By Sara Jerome,
Water utilities are worried that bills will get too high for customers to pay.
Tom Curtis, the leader of governmental affairs at the American Water Works Association (AWWA), explained the dilemma to Governing.
“In addition to the need for infrastructure replacement and big investments required there, we are now coming face to face with a social problem of big dimensions, namely the hardship that these investments are going to impose on customers at the bottom of the income spectrum," he said.
Customers do not see their telephone or natural gas rising at the same rate. Water bills are climbing faster than other utility bills.
"Between 2001 and 2011, water bills grew the fastest as a percentage of income for the poorest customers. Water expenses grew faster than all other utility bills for low-income Americans except electricity. At the same time, though, the take-home pay for low-income Americans has fallen, when adjusting for inflation, Curtis noted," the report said.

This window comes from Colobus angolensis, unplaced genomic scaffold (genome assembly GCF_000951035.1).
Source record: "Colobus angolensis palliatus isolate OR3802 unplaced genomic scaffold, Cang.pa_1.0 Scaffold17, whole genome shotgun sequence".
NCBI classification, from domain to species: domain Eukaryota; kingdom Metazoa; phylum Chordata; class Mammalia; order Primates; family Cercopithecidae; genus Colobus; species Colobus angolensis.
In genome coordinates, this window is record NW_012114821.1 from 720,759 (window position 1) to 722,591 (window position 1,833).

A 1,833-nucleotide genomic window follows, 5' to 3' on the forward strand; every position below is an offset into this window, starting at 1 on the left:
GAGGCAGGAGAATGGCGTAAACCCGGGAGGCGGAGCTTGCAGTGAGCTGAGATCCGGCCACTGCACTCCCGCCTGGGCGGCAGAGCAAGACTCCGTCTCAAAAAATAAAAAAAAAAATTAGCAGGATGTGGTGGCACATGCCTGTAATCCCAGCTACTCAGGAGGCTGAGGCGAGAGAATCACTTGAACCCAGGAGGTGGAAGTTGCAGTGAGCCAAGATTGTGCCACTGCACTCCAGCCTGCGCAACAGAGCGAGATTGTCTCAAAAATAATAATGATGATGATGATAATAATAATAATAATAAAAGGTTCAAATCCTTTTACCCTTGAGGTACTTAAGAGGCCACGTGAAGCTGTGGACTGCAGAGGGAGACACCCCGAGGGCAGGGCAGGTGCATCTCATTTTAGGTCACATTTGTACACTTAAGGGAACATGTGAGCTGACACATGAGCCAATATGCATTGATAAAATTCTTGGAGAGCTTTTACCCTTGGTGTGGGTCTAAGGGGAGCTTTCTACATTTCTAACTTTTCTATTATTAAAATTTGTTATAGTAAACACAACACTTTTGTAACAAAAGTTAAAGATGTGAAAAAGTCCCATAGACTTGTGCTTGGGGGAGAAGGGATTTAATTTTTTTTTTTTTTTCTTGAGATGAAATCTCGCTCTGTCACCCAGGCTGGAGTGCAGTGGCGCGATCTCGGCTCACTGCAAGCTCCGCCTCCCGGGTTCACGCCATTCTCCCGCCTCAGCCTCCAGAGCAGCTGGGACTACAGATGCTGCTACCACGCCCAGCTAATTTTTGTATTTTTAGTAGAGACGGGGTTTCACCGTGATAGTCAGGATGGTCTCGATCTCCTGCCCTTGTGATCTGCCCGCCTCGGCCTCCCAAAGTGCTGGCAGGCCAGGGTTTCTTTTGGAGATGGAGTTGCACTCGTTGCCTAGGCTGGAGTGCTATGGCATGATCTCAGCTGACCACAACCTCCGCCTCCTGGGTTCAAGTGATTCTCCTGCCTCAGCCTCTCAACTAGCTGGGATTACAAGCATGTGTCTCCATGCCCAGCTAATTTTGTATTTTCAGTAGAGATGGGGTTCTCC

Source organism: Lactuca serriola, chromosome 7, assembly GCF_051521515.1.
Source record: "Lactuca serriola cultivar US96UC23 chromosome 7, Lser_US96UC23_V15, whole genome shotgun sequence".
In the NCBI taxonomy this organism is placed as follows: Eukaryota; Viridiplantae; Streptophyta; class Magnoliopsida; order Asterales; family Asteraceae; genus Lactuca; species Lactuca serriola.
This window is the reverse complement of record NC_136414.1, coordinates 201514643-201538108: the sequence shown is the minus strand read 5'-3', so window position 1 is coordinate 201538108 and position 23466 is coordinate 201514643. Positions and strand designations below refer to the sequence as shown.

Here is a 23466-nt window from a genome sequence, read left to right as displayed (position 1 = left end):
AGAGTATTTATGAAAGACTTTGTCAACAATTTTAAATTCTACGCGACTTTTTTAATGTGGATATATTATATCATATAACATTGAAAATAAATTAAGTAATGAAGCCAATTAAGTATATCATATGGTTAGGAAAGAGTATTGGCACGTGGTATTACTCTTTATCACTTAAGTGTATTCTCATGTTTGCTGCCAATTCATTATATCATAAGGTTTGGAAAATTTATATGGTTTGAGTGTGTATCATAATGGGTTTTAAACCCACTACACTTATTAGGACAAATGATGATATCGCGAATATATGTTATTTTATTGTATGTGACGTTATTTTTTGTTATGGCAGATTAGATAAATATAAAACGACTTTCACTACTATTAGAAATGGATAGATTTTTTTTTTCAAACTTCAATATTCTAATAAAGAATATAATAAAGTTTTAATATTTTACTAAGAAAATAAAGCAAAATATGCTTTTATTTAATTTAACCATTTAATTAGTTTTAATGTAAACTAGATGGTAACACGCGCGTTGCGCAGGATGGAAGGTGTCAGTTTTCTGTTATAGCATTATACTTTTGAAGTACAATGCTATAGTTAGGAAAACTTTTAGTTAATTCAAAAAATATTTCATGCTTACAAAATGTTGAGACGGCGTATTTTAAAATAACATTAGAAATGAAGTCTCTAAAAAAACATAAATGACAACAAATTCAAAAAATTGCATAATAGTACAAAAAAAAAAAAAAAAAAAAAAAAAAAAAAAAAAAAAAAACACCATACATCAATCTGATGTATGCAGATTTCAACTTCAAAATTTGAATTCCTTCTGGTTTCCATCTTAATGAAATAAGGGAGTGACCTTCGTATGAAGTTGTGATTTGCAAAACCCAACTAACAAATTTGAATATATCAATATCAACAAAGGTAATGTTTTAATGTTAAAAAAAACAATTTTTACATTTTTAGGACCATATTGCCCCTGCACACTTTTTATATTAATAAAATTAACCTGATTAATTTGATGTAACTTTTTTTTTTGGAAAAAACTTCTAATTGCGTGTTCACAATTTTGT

Detroit is one city that saw customers struggle to pay water bills in recent years, resulting in thousands of water shutoffs. The city garnered United Nations scrutiny.
“The era of cheap water is really coming to an end,” Curtis said, per the report.
Many critics say water prices must rise in the coming years.
"Water is far too cheap across most American cities and towns. But what’s worse is the way the United States quenches the thirst of farmers, who account for 80 percent of the nation’s water consumption and for whom water costs virtually nothing," according to Eduardo Porter in the New York Times.